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No. The primary requirements for House Slytherin are ambition and an aptitude for strategic planning ("cunning," as the Sorting Hat more negatively puts it), not evil. There are several examples of Slytherins who are not evil (Merlin, Horace Slughorn, Severus Snape, Andromeda Tonks, Regulus Black) and we have at least two examples of evil non-Slytherins (Peter Pettigrew and Quirinus Quirrell--Mundungus Fletcher is a dodgy character as well, and he gives no evidence of being a Slytherin either). We have to remember that the statement "all wizards that have gone bad are Slytherins" was made by a very biased source--Hagrid, who had been expelled from school because a Slytherin used him as a scapegoat. This was before anyone knew about Peter Pettigrew, but since they wrongly believed Sirius Black had joined Voldemort instead of Pettigrew, they should have recognized that Dark wizards have emerged from other Houses.

Slytherin House has produced a larger number of Dark wizards than others for several reasons. First, according to Dumbledore, Salazar Slytherin (like Godric Gryffindor) valued students with a "certain disregard for the rules." In Gryffindors, a disregard for rules tends to mean a disregard for order (a trait which irritates Severus Snape to no end). In Slytherin, that disregard tends to mean that Slytherin students form their own moral code, which will be closely related to their personal goals--regardless of whether society at large agrees with their goals or values. Slytherins can therefore adopt moral codes that will eventually be considered "ahead" of their time (think Merlin, who mentored a Muggle king) or seem "behind" their time (think Voldemort). If the goals of the Slytherin students in question are admirable, then their moral code is likely to be admirable as well. But if their goals are evil, then their moral code will be no better. As a result, Slytherins such as Voldemort, who primarily want political power, are often attracted to the Dark Arts as a way of reaching their aims. (Other Slytherins may study the Dark Arts simply because they are curious, but Ravenclaws have been enticed by the Dark Arts for that reason as well.)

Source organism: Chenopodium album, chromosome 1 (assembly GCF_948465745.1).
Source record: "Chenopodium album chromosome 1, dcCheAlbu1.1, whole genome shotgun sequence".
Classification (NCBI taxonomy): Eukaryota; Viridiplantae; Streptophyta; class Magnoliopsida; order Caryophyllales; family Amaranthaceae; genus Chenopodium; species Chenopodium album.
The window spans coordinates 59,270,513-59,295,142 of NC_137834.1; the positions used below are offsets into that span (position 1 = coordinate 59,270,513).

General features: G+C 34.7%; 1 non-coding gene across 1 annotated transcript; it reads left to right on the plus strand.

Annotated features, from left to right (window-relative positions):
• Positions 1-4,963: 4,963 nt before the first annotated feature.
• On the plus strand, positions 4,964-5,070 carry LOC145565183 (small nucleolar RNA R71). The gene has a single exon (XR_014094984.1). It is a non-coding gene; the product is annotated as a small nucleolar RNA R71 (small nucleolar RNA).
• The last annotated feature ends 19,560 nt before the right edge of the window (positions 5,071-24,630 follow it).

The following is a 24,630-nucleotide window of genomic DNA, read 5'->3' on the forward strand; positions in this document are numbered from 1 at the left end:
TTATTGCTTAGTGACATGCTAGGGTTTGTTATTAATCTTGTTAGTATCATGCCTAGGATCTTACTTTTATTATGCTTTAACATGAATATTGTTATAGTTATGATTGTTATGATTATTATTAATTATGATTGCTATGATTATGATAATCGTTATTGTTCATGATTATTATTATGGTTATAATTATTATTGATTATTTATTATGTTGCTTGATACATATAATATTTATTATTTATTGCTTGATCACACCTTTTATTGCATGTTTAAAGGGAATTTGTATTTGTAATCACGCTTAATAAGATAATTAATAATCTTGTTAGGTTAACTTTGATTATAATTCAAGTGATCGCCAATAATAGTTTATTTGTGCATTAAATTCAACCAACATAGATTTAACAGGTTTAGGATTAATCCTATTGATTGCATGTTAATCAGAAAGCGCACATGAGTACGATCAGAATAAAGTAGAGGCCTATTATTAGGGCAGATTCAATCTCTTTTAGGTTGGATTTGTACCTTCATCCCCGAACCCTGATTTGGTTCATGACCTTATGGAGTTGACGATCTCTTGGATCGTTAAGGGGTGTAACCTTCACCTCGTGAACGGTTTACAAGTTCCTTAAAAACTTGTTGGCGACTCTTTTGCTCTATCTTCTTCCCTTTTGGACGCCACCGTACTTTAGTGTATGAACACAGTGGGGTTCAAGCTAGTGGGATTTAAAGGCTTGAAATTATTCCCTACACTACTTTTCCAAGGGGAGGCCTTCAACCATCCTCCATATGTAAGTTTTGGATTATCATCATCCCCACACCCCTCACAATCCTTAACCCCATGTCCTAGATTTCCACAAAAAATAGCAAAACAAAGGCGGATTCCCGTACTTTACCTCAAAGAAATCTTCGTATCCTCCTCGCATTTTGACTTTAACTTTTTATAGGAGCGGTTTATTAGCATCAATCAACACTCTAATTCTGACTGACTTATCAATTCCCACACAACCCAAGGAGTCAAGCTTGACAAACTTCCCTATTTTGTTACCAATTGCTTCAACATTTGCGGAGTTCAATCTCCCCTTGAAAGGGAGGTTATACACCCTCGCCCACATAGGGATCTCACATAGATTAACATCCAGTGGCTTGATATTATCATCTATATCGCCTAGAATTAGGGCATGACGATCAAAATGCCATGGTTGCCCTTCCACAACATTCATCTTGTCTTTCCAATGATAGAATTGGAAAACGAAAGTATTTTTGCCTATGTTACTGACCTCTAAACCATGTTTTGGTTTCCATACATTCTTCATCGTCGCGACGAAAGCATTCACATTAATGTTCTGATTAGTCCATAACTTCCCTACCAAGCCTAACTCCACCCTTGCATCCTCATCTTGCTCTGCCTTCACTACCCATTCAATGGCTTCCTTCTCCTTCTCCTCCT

Second, Slytherin has historically been associated with purebloods, many of whom were attracted to Voldemort's pureblood supremacy ideals. Not all Slytherins are purebloods, however. Many are half-bloods, including Severus Snape and Voldemort himself. Harry Potter even speculates that the Slytherin Quidditch captain, Marcus Flint, looks like he is part troll--an interesting idea, especially considering ex-Slytherin Dolores Umbridge's negative reaction to anything she perceives as part-human. The Slytherin welcome letter in Pottermore leaves whether Muggle-borns may have been in Slytherin House during Harry Potter's time an open question.

Third, Voldemort was a Slytherin, and he naturally recruited from his own House. As a result, many of the students in Slytherin had family ties to the Death Eaters--especially those in Harry's year. Draco Malfoy, Vincent Crabbe, and Gregory Goyle all have Death Eater fathers, and Malfoy in particular was able to use his family's money to buy influence among his peers. Slytherin students older than Malfoy who attended Hogwarts during the calm between the two wizarding wars were likely not as influenced by the Death Eaters, however. Gemma Farley, the Slytherin prefect who authored the Pottermore welcome letter written for students during Harry's first year, even seems to think that the Dark and pureblood influences in her House have faded, reputation or no. Unfortunately, with Malfoy and his friends entering Slytherin, the balance of power gradually began to shift. Given the political climate and the presence of students like Malfoy, it should not be surprising that Slytherin House was perceived as being particularly friendly to the Dark Arts during Harry Potter's time at Hogwarts.

Still, J.K. Rowling has said that some of the older Slytherin students joined Slughorn's reinforcements in the second part of the Battle of Hogwarts (despite having been initially ordered out by McGonagall). Presumbly, those Slytherins, who would have been in Draco's year, had avoided conflict with Draco, his gang, and the Carrows while attending Hogwarts. They chose to fight when they thought it could make an actual difference--a reaction that combines the Slytherin strategic nature with the ultimate goal of stopping a rogue Slytherin from wrecking the entire country.